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The full series cast, revealed today in a series of social media posts from the streaming service (which, inconveniently, didn’t have photos attached, forcing me to look up each actor individually), will include: Robert Aramayo and Joseph Mawle, both from Game Of Thrones; Owain Arthur, a theater actor soon to appear in Disney’s The One And Only Ivan; Nazanin Boniadi of Bombshell and Hotel Mumbai; Tom Budge of The Pacific; Morfydd Clark of Dracula; Ismael Cruz Córdova of The Undoing; Ema Horvath of Like.Share.Follow; Markella Kavenagh of Picnic At Hanging Rock; Tyroe Muhafidin, a new actor on the scene; Sophia Nomvete and Megan Richards, both theater actresses; Dylan Smith, star of I Am The Night; Charlie Vickers of Medici: Master Of Florence; and finally Daniel Weyman, star of Great Expectations and The Happy Prince.

Notably absent from this comprehensive list is Maxim Baldry, who was previously reported to have joined the show in a lead role – I feel it’s safe to assume he is no longer part of the cast (or never was part of it to begin with), but it’s worth keeping an eye out for him later on. While this group of fifteen will surely be the series’ main cast, it’s probable that many more actors and actresses will be added as time goes on.

On the other hand, this cast is a big win for diversity in the fantasy genre: a number of these stars are people (and especially women) of color, and come from a multitude of cultural and ethnic backgrounds, making this probably the most diverse adaptation of J.R.R. Tolkien’s works yet.

We don’t yet know who’s playing who, as Amazon has yet to announce any character names: Morfydd Clark is, as previously reported, believed to be playing a younger version of Galadriel, while Robert Aramayo is playing a character known only as “Beldor”, and Markella Kavenagh has landed the role of “Tyra” – both of the latter names could be, and likely are, code-names for more well-known characters from the Tolkien mythos.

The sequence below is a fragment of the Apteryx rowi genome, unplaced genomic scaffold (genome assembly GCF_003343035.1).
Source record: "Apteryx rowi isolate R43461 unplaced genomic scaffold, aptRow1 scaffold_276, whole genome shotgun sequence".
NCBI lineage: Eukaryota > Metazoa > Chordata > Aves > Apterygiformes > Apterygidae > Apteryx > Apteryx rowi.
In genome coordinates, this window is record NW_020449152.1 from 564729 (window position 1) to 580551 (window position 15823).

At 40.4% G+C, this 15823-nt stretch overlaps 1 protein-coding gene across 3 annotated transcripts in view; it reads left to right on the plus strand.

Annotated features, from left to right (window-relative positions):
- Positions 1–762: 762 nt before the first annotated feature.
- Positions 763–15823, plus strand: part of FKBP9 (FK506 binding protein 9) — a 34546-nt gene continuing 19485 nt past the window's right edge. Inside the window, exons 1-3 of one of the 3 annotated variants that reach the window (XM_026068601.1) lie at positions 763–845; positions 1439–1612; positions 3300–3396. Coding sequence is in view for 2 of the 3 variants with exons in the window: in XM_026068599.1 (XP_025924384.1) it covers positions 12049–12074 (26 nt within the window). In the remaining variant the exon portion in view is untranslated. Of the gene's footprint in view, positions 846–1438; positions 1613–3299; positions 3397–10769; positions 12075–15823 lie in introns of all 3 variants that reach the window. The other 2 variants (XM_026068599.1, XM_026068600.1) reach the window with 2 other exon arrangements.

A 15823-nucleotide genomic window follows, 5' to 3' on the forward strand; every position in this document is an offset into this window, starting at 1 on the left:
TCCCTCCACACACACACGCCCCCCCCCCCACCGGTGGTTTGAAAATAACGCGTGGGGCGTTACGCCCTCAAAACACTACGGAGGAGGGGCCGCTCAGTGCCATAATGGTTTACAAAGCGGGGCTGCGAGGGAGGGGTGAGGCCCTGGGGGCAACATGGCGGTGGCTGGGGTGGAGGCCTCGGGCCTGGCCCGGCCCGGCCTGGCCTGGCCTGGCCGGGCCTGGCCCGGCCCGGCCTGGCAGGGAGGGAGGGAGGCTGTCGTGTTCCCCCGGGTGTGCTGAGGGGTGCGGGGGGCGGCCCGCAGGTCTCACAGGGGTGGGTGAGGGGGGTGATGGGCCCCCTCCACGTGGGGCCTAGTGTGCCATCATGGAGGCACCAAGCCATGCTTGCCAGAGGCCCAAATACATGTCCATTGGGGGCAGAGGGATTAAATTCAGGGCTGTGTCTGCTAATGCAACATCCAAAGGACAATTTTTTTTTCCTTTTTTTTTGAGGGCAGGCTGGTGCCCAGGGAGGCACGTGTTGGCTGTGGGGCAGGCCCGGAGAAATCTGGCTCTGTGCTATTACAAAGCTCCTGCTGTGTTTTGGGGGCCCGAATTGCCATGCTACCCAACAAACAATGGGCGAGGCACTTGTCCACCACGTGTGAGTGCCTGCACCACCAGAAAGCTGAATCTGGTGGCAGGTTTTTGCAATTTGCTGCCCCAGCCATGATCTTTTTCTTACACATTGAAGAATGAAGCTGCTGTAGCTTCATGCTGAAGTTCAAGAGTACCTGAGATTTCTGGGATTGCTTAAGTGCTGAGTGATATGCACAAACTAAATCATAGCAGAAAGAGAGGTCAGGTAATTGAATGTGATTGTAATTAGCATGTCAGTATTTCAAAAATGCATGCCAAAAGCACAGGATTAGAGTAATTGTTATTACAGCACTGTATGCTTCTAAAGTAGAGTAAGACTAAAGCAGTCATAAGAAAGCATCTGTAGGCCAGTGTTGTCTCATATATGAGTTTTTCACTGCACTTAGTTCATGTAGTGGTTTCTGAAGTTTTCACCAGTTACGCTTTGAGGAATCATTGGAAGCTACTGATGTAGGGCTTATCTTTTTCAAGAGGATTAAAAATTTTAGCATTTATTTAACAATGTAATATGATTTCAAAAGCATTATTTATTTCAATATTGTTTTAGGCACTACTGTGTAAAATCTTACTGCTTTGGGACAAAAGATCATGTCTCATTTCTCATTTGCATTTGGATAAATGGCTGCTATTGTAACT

Obviously, there are a lot of names to go over here, and I might have to try and break them down individually at some point, because I’m sure Amazon has given us plenty of hints as to who these actors and actresses will be portraying. Already, the cogs in my brain are beginning to rotate – nay, spin – as I piece things together: is Mawle playing Sauron, or could it be the equally fine-featured Weyman? Is Córdova playing an original character, or is it only me who thinks he looks like Gil-galad? Speaking of which, have any of Tolkien’s roles been gender or race-bent? If so, can Boniadi please play Annatar?

So…what do you think? This is the cast, for better or worse: these are the men and women that we will walk alongside into the tumultuous Second Age of Middle-earth, and alongside whom we will (hopefully) spend a long, long time, weathering all the storms of Sauron, the betrayals of Númenor, and the wrath of the Valar. How do you feel, and who are you most excited to see onscreen for the first time? Share your own thoughts, theories and opinions in the comments below!

Robert Aramayo Joins Amazon’s “Lord Of The Rings”!

With production supposedly set to begin on Amazon Prime Studios’ The Lord Of The Rings prequel series in February, the streaming service has found a new lead to replace departing star Will Poulter: Game Of ThronesRobert Aramayo will take over the coveted role.

Robert Aramayo Joins Amazon's "Lord Of The Rings"! 9
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There is no indication, as of yet, which role Poulter and now Aramayo are set to play, though the Tolkien fandom had largely arrived at the conclusion that Poulter, who bears a striking resemblance to actor Hugo Weaving, would be playing the younger version of Weaving’s Lord Of The Rings character, Elrond Half-Elven. Aramayo, on the other hand, is best known for his role as a young Ned Stark (also played by Sean Bean, who portrayed Boromir in The Fellowship Of The Ring) on the HBO fantasy drama Game Of Thrones, a character he played for just four episodes – I bring up that last point in an attempt to allay Tolkien purists’ fears that casting Thrones actors automatically indicates that the Lord Of The Rings prequel will be a knockoff of the former series, despite the fact that only two Thrones actors have thus far been cast in LOTR, and neither had any sort of substantial role on Thrones.

Aramayo’s casting is an exciting addition to the high-profile series, which recently cast Welsh actress Morfydd Clark as a young Galadriel in the epic fantasy, which will explore a period of time long before the events of The Lord Of The Rings, during the War of the Last Alliance, the heyday of the kingdom of Númenor, and the first downfall of Sauron. So far, Galadriel is the only named character to have been cast, though Aramayo’s character is being referred to by a codename, Beldor.